Last week at work was, perhaps, one of the most excruciating, rather annoying and frustrating weeks that I can remember in my 16 years of work with my current employer and it was not because of the sheer madness, rather hectic and busy work schedules, you know, those are business as usual and quite good fun still (Already having crossed through the second month on the new job!), but more because for the first time in a long while I got to experience what I think is the Achilles Heel for Knowledge (Web) workers in this digital age. Specially, for those of us who are working remotely, away from the traditional office. Yes, indeed, last week I experienced, in full force, what it would be like having an intermittent connection to internal networks, through VPN, as well as the Internet in general, through my ISP. And I tell you, it wasn’t pretty. At all.
Indeed, like I mentioned above, it was one of those dreadful experiences that clearly reminds us all how fragile remote knowledge (Web) workers are in terms of the dependencies on the availability of a good, reliable and accessible VPN and Internet connections. Most folks out there know by now how, thanks to the “Life Without eMail” movement I started over 5 years ago, I have now been successful in having moved over 98% of my daily work to the Web, whether on the Intranet or the Internet. Yet, last week was perhaps one of the quietest times I have gone through that I can remember. Why? Because I was offline for the vast majority of it. Both my VPN connection as well as my local ISP were having continuous issues helping me remain connected and eventually ended up in me putting a bunch of extra hours at work just trying to catch up with things when they would become more stable. And some times they did, and some others, they didn’t.
But right there I realised how when you are working from the traditional office space things are relatively good in terms of connectivity. You know, everyone working along through the same pipes, so to speak, and if the Internet or the Intranet goes down, that’s just fine, it’s down for everyone, so you are in equal terms for that matter and might as well enjoying a coffee or two while the system goes up to support back again several hundreds of office knowledge workers. However, when you are a remote knowledge worker, who depends on the Web for the majority of your work, things are much different.
As a starting point, you are alone. You are, typically, in the middle of nowhere (my closest IBM office is about 1,200 KM away from where I live / work), trying to get connected to the rest of the world that flies passed by you at a lightning speed, and that you hope to jump into the bandwagon which is the Internet, so that you can catch up. Well, last week, my train never showed up, helping me understand the challenges of what it would be like if, all of a sudden, remote knowledge (Web) workers, get to suffer from intermittent (Or permanent, for that matter!) connectivity issues in order to carry out their digital work.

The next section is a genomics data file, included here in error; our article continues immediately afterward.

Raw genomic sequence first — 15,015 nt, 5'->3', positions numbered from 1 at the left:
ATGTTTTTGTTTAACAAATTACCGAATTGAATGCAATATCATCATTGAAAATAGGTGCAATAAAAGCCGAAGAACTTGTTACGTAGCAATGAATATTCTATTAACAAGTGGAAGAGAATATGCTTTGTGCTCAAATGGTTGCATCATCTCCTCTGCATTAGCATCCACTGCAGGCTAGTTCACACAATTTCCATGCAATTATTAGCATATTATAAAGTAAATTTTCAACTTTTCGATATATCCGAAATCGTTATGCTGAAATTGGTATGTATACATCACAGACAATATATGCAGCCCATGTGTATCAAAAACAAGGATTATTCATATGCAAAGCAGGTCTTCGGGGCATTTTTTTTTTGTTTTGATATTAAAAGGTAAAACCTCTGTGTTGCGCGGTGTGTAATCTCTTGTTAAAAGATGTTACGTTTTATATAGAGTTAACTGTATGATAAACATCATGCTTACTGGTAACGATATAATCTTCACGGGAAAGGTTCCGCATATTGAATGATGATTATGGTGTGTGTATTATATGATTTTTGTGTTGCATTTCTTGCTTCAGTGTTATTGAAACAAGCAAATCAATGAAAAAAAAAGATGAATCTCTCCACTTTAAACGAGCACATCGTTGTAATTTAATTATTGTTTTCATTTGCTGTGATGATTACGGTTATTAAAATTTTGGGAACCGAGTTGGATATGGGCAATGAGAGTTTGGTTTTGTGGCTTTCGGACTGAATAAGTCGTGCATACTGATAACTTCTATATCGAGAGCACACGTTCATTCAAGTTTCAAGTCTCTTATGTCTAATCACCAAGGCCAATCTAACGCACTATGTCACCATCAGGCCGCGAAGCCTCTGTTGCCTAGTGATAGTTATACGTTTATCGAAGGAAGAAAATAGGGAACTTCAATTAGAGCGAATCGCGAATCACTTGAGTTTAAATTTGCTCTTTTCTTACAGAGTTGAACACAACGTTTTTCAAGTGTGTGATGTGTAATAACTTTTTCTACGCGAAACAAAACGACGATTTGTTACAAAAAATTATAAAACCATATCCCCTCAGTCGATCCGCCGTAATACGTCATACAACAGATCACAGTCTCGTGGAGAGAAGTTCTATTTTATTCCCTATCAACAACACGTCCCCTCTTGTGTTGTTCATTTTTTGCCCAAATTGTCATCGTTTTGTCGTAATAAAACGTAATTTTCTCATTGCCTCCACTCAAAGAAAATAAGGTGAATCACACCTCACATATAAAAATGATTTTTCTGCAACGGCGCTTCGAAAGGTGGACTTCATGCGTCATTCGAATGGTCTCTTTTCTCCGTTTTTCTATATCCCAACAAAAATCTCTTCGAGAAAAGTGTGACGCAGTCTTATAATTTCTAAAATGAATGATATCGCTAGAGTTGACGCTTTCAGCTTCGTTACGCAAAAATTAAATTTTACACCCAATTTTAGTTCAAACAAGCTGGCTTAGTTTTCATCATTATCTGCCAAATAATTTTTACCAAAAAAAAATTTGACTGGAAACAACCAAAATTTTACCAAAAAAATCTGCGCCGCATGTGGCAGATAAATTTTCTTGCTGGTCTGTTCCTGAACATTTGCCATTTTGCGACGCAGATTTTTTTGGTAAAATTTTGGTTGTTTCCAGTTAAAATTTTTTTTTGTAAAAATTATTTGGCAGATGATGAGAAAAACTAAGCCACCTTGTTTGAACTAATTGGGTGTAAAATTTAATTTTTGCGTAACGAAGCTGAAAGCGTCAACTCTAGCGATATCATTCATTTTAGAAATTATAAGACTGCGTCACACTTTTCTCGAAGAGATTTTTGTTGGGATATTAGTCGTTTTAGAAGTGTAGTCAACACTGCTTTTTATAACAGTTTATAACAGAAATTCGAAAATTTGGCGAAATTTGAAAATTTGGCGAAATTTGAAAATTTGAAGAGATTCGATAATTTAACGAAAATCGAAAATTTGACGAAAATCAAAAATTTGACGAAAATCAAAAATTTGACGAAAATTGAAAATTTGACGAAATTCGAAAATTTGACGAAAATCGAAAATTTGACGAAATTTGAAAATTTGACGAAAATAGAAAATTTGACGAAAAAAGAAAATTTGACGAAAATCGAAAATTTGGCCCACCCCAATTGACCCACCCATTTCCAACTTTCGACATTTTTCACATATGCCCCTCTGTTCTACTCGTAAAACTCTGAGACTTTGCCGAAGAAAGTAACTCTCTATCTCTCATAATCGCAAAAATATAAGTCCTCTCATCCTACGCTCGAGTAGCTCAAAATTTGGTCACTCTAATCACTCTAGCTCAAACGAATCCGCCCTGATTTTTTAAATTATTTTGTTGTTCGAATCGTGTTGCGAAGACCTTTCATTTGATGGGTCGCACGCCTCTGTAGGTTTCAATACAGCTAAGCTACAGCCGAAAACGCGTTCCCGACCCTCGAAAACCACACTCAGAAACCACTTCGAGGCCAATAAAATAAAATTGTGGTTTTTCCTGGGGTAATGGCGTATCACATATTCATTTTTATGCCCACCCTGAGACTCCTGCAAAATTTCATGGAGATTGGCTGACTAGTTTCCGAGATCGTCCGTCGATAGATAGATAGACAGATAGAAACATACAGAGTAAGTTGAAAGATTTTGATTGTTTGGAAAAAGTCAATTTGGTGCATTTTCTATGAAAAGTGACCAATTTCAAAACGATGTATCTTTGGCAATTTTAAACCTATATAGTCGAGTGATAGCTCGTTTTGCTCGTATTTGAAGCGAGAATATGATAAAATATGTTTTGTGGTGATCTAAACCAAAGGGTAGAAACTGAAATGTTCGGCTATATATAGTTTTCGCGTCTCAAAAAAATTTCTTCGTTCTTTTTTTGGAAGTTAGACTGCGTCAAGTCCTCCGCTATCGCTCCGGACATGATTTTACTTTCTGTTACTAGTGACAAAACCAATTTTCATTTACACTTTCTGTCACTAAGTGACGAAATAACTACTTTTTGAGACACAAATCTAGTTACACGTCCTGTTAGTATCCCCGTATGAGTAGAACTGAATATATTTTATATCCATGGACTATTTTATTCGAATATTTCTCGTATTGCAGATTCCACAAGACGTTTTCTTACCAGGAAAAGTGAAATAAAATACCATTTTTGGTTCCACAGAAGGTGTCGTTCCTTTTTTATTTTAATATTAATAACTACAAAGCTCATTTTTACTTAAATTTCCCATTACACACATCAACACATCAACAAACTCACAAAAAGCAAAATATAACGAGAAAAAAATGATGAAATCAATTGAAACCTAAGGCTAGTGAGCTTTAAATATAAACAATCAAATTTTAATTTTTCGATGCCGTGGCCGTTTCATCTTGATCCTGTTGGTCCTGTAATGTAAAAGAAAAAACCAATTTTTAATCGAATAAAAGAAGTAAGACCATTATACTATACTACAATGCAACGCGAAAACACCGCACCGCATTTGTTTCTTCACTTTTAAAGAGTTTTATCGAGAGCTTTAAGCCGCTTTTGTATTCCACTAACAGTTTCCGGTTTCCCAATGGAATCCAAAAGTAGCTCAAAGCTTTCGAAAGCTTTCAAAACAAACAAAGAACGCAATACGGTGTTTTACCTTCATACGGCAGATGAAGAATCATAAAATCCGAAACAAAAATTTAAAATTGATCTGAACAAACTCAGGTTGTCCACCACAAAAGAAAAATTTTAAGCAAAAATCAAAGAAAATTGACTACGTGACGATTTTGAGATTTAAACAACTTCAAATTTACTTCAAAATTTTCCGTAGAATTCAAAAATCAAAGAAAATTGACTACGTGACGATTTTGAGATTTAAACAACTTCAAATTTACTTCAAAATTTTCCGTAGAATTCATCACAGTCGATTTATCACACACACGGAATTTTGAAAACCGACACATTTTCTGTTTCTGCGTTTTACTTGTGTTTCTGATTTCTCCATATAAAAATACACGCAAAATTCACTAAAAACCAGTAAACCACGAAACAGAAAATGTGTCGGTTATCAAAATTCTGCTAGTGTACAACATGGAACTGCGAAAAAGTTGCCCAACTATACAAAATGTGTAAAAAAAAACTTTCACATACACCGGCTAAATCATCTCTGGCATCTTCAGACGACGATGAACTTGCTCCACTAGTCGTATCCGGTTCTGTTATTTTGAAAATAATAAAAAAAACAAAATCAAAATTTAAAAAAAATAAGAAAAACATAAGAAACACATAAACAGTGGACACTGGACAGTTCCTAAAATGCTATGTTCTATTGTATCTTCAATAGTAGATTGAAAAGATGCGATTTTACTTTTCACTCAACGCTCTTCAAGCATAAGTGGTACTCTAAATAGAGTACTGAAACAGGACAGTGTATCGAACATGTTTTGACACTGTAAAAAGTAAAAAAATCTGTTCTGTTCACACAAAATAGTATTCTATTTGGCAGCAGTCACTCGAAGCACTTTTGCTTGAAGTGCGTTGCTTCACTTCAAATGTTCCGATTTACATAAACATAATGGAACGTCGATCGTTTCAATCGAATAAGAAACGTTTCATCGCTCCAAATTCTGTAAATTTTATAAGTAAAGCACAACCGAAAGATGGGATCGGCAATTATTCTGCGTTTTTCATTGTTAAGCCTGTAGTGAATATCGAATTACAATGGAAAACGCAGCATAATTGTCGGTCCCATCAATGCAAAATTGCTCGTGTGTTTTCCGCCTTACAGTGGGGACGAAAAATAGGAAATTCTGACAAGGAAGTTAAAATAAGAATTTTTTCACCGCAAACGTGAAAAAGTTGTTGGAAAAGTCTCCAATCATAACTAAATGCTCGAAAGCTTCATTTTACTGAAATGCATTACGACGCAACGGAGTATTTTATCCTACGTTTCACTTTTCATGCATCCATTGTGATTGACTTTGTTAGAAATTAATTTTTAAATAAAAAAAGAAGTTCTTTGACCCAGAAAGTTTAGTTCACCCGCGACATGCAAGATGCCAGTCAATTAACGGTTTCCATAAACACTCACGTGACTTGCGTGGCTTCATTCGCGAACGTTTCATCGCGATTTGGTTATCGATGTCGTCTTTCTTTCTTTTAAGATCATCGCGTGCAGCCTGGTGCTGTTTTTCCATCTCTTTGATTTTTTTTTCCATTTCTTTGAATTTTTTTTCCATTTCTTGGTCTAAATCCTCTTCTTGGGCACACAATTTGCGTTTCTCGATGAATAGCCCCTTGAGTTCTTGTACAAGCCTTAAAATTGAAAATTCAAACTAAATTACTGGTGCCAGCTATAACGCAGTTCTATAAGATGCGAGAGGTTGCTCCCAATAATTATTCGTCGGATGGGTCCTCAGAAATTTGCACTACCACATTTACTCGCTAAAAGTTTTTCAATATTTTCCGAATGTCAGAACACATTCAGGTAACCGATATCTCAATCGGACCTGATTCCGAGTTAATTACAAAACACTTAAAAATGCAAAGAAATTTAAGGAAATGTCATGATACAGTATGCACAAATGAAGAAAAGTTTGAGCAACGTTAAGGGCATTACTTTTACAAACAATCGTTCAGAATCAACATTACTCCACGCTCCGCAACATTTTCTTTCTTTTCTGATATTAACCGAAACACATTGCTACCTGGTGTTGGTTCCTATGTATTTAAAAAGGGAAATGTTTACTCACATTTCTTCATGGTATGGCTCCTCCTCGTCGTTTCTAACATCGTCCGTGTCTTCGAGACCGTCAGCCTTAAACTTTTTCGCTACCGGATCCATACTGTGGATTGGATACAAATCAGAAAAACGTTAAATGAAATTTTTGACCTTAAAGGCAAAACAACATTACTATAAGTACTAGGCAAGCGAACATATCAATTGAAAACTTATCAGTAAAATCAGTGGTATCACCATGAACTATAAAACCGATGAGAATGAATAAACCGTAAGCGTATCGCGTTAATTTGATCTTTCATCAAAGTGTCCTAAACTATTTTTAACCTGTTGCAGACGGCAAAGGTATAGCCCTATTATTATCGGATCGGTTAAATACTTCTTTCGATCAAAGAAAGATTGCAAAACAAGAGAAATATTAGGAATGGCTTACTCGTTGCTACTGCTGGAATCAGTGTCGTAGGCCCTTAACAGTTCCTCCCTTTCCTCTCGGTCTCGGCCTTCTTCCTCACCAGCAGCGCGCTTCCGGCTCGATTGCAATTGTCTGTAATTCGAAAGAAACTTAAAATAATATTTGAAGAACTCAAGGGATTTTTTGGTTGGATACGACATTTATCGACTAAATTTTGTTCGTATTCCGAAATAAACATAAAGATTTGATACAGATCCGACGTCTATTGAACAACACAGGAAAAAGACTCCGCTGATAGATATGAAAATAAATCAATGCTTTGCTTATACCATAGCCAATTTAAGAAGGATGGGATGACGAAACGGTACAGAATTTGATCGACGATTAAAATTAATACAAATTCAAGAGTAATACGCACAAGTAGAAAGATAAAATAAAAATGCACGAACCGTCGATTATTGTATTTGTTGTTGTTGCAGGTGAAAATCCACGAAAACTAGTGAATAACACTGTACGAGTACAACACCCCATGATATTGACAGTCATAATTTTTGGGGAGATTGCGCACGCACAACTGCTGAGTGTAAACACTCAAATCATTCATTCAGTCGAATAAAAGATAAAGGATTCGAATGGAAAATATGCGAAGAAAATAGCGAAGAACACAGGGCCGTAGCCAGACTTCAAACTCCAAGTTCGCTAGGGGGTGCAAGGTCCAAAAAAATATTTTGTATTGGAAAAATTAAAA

It just won’t happen. And, you know, work won’t stop. It never does. It will just keep carrying on and piling up, which means that, as a remote employee or knowledge worker, your dependency on a good VPN and ISP connectivity are going to be critical. Otherwise, it’s just like one of those dead tentacles you can just chop off and no-one will notice. And while I can see how that may well not be too worrying for companies and businesses, since it’s just an isolated case or two, perhaps a few hundred (tops), the reality is that for you it’s like the whole world just collapsed and decided to stop spinning around.
Yes, I know, I realise I am putting a little bit of extra drama on the huge impact of network connectivity for remote employees, but is it really that much of an exaggeration? Because, somehow I feel it’s not, specially, if you consider how, unless you live in a rather large urban place, you, as a remote worker depending on the Web to get your work done, are doomed and big time. And, most probably, no-one would even notice.
And, let’s face it. We are entering the stage where broadband penetration, at least, in (Western) Europe, is pretty much a good myth, specially, if you don’t live in big cities. If you live in relatively small towns, or rural / remote areas, that pervasive connectivity is non-existent, which comes to fight the argument that the Web keeps us all hyperconnected and networked no matter what. Well, it matters, connectivity, at least, in Europe, is not as pervasive as what most folks feel, and if you have been reading my recent business trips across several European countries, it’s more of a wider issue than anything else, not necessarily related to a specific country or local region.
It bugs me. I tell you, it bugs me quite a lot, actually, because, last week, I realised how I was no longer capable of accessing the most precious thing that makes the Internet a wonderful thing: free information. And I don’t mean free as in you don’t have to pay for it. I mean it from the perspective of no longer being capable of accessing free flows of information to allow me to get my work done in an effective and efficient manner. Never mind the good amount of conversations I could no longer have in terms of nurturing and continuing to build my personal business relationships, including blogging away over here, which I couldn’t, as some of you have well observed through offline interactions.